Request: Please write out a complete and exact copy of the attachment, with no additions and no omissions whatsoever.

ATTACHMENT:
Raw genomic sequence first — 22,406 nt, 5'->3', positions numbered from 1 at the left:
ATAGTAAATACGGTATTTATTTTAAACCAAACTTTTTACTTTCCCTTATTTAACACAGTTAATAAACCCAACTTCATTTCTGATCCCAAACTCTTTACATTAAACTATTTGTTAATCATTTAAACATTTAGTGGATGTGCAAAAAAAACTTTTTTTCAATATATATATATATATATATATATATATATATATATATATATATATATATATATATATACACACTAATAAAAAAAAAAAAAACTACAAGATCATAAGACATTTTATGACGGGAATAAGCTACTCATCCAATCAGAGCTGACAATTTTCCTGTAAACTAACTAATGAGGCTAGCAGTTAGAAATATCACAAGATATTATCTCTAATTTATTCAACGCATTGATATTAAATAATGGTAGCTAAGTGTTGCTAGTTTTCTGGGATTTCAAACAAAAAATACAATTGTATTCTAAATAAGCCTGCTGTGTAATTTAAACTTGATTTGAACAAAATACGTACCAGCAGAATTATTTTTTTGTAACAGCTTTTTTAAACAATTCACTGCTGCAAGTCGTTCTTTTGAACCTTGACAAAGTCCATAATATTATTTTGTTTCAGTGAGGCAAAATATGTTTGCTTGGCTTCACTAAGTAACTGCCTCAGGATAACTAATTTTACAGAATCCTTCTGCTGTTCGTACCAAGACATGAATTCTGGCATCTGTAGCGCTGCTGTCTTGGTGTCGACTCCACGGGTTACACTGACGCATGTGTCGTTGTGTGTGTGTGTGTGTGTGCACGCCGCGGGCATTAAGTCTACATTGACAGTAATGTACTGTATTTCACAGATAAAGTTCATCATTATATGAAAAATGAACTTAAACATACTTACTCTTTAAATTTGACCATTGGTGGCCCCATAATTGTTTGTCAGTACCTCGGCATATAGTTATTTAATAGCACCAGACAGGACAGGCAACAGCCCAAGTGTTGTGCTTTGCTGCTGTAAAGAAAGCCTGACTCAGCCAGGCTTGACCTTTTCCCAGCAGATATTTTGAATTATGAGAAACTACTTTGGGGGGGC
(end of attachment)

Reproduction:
Raw genomic sequence first — 22,406 nt, 5'->3', positions numbered from 1 at the left:
ATAGTAAATACGGTATTTATTTTAAACCAAACTTTTTACTTTCCCTTATTTAACACAGTTAATAAACCCAACTTCATTTCTGATCCCAAACTCTTTACATTAAACTATTTGTTAATCATTTAAACATTTAGTGGATGTGCAAAAAAAACTTTTTTTCAATATATATATATATATATATATATATATATATATATATATATATATATATATATATATACACACTAATAAAAAAAAAAAAAACTACAAGATCATAAGACATTTTATGACGGGAATAAGCTACTCATCCAATCAGAGCTGACAATTTTCCTGTAAACTAACTAATGAGGCTAGCAGTTAGAAATATCACAAGATATTATCTCTAATTTATTCAACGCATTGATATTAAATAATGGTAGCTAAGTGTTGCTAGTTTTCTGGGATTTCAAACAAAAAATACAATTGTATTCTAAATAAGCCTGCTGTGTAATTTAAACTTGATTTGAACAAAATACGTACCAGCAGAATTATTTTTTTGTAACAGCTTTTTTAAACAATTCACTGCTGCAAGTCGTTCTTTTGAACCTTGACAAAGTCCATAATATTATTTTGTTTCAGTGAGGCAAAATATGTTTGCTTGGCTTCACTAAGTAACTGCCTCAGGATAACTAATTTTACAGAATCCTTCTGCTGTTCGTACCAAGACATGAATTCTGGCATCTGTAGCGCTGCTGTCTTGGTGTCGACTCCACGGGTTACACTGACGCATGTGTCGTTGTGTGTGTGTGTGTGTGTGCACGCCGCGGGCATTAAGTCTACATTGACAGTAATGTACTGTATTTCACAGATAAAGTTCATCATTATATGAAAAATGAACTTAAACATACTTACTCTTTAAATTTGACCATTGGTGGCCCCATAATTGTTTGTCAGTACCTCGGCATATAGTTATTTAATAGCACCAGACAGGACAGGCAACAGCCCAAGTGTTGTGCTTTGCTGCTGTAAAGAAAGCCTGACTCAGCCAGGCTTGACCTTTTCCCAGCAGATATTTTGAATTATGAGAAACTACTTTGGGGGGGC